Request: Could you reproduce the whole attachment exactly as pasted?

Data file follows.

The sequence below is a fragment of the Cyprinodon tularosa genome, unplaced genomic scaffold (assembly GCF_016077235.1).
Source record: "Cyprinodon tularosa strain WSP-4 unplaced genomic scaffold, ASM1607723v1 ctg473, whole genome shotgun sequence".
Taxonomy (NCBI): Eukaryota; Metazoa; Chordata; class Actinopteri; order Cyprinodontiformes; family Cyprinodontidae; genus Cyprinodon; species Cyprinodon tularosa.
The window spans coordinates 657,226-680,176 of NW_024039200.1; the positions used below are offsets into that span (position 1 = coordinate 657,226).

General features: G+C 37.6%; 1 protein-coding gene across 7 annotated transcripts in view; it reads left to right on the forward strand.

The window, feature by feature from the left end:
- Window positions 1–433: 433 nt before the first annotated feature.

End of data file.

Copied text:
The sequence below is a fragment of the Cyprinodon tularosa genome, unplaced genomic scaffold (assembly GCF_016077235.1).
Source record: "Cyprinodon tularosa strain WSP-4 unplaced genomic scaffold, ASM1607723v1 ctg473, whole genome shotgun sequence".
Taxonomy (NCBI): Eukaryota; Metazoa; Chordata; class Actinopteri; order Cyprinodontiformes; family Cyprinodontidae; genus Cyprinodon; species Cyprinodon tularosa.
The window spans coordinates 657,226-680,176 of NW_024039200.1; the positions used below are offsets into that span (position 1 = coordinate 657,226).

General features: G+C 37.6%; 1 protein-coding gene across 7 annotated transcripts in view; it reads left to right on the forward strand.

The window, feature by feature from the left end:
- Window positions 1–433: 433 nt before the first annotated feature.